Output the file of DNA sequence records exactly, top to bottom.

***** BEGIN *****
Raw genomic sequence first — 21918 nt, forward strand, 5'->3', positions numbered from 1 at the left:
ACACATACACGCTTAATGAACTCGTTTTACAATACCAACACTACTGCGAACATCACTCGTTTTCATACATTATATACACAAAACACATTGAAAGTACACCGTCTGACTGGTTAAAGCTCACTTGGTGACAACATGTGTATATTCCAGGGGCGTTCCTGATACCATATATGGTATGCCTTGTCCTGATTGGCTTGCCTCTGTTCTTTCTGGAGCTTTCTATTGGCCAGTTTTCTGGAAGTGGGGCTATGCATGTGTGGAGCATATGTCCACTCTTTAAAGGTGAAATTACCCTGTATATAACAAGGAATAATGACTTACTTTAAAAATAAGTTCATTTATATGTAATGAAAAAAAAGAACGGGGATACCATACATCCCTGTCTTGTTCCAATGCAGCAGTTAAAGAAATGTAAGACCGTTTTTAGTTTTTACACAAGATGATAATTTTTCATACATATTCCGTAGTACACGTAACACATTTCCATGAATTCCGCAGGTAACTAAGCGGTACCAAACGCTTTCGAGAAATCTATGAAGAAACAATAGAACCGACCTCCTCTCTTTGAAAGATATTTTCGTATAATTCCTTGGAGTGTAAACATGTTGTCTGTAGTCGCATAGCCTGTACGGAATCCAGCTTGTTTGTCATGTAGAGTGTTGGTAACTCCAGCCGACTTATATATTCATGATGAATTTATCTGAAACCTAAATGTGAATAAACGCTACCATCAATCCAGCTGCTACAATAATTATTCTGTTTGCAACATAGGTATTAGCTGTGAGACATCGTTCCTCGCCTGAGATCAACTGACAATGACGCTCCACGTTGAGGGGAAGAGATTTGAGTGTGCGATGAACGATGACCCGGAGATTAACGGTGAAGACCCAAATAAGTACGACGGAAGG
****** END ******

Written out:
Raw genomic sequence first — 21918 nt, forward strand, 5'->3', positions numbered from 1 at the left:
ACACATACACGCTTAATGAACTCGTTTTACAATACCAACACTACTGCGAACATCACTCGTTTTCATACATTATATACACAAAACACATTGAAAGTACACCGTCTGACTGGTTAAAGCTCACTTGGTGACAACATGTGTATATTCCAGGGGCGTTCCTGATACCATATATGGTATGCCTTGTCCTGATTGGCTTGCCTCTGTTCTTTCTGGAGCTTTCTATTGGCCAGTTTTCTGGAAGTGGGGCTATGCATGTGTGGAGCATATGTCCACTCTTTAAAGGTGAAATTACCCTGTATATAACAAGGAATAATGACTTACTTTAAAAATAAGTTCATTTATATGTAATGAAAAAAAAGAACGGGGATACCATACATCCCTGTCTTGTTCCAATGCAGCAGTTAAAGAAATGTAAGACCGTTTTTAGTTTTTACACAAGATGATAATTTTTCATACATATTCCGTAGTACACGTAACACATTTCCATGAATTCCGCAGGTAACTAAGCGGTACCAAACGCTTTCGAGAAATCTATGAAGAAACAATAGAACCGACCTCCTCTCTTTGAAAGATATTTTCGTATAATTCCTTGGAGTGTAAACATGTTGTCTGTAGTCGCATAGCCTGTACGGAATCCAGCTTGTTTGTCATGTAGAGTGTTGGTAACTCCAGCCGACTTATATATTCATGATGAATTTATCTGAAACCTAAATGTGAATAAACGCTACCATCAATCCAGCTGCTACAATAATTATTCTGTTTGCAACATAGGTATTAGCTGTGAGACATCGTTCCTCGCCTGAGATCAACTGACAATGACGCTCCACGTTGAGGGGAAGAGATTTGAGTGTGCGATGAACGATGACCCGGAGATTAACGGTGAAGACCCAAATAAGTACGACGGAAGG